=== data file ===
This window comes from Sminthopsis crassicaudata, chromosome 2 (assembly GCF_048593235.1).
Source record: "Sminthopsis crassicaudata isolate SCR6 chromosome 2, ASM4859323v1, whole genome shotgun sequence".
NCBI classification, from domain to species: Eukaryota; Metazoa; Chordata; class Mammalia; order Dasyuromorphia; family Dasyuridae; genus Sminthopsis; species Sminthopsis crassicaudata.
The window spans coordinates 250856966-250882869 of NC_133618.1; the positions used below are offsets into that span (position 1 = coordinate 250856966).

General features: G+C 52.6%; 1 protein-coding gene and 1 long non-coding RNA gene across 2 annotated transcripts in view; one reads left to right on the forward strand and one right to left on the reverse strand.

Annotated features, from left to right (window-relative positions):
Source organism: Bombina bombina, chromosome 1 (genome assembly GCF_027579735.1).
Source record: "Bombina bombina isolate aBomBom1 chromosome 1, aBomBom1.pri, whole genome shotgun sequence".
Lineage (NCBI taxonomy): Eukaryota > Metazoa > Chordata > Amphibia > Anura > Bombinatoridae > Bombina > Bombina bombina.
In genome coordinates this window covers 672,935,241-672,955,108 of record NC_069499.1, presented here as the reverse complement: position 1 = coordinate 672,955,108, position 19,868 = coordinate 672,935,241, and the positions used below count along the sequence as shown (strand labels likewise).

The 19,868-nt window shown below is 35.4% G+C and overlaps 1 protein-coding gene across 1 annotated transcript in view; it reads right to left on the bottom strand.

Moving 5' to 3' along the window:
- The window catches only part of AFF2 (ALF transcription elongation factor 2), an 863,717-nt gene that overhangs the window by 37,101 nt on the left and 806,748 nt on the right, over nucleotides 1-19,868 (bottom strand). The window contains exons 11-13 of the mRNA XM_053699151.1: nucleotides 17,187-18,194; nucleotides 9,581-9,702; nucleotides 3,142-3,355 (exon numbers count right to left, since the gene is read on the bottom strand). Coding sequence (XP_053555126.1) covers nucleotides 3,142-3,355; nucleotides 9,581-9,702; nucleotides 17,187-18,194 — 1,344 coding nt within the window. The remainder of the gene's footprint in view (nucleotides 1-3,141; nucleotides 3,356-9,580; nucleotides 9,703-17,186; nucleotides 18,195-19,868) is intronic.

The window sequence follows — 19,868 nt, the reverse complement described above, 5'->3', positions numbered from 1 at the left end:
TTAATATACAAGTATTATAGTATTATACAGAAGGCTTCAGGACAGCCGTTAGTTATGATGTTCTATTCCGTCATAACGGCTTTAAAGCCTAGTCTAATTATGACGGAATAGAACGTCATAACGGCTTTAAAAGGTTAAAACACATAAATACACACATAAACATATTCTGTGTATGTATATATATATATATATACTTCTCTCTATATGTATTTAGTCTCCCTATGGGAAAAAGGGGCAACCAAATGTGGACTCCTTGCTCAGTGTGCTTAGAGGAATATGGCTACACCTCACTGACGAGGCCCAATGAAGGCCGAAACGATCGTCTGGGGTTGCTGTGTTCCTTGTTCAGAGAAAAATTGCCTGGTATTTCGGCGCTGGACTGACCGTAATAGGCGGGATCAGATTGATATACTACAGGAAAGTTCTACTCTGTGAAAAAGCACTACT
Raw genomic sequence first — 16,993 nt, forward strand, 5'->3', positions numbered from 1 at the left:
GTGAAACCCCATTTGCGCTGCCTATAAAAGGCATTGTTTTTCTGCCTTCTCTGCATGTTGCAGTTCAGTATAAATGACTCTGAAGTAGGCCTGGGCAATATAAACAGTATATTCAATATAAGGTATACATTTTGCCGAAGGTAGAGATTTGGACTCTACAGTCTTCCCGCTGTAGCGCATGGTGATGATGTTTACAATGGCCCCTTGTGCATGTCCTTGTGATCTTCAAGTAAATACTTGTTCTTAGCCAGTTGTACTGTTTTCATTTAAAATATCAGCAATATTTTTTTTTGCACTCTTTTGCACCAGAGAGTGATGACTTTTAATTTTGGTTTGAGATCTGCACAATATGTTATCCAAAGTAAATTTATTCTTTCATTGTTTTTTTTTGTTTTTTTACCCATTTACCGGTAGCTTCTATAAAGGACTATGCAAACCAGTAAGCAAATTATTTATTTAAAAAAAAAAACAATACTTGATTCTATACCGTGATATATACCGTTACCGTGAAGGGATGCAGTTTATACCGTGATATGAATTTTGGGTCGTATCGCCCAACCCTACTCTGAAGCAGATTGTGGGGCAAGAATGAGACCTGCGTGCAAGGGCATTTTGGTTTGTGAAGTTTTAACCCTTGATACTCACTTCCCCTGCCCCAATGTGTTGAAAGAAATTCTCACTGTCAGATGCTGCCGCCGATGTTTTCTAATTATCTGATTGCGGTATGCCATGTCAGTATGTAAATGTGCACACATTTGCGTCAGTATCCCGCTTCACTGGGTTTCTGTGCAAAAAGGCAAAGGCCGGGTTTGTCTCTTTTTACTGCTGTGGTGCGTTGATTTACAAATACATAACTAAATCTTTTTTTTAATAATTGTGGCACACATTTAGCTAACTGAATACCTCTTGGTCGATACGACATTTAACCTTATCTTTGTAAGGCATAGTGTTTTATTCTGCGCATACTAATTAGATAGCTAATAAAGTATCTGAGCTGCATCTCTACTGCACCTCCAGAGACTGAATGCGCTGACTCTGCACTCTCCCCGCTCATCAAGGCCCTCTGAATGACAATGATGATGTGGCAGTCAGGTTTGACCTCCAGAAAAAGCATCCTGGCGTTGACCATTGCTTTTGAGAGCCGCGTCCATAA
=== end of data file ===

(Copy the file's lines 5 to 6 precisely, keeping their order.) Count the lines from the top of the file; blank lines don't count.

General features: G+C 52.6%; 1 protein-coding gene and 1 long non-coding RNA gene across 2 annotated transcripts in view; one reads left to right on the forward strand and one right to left on the reverse strand.

Annotated features, from left to right (window-relative positions):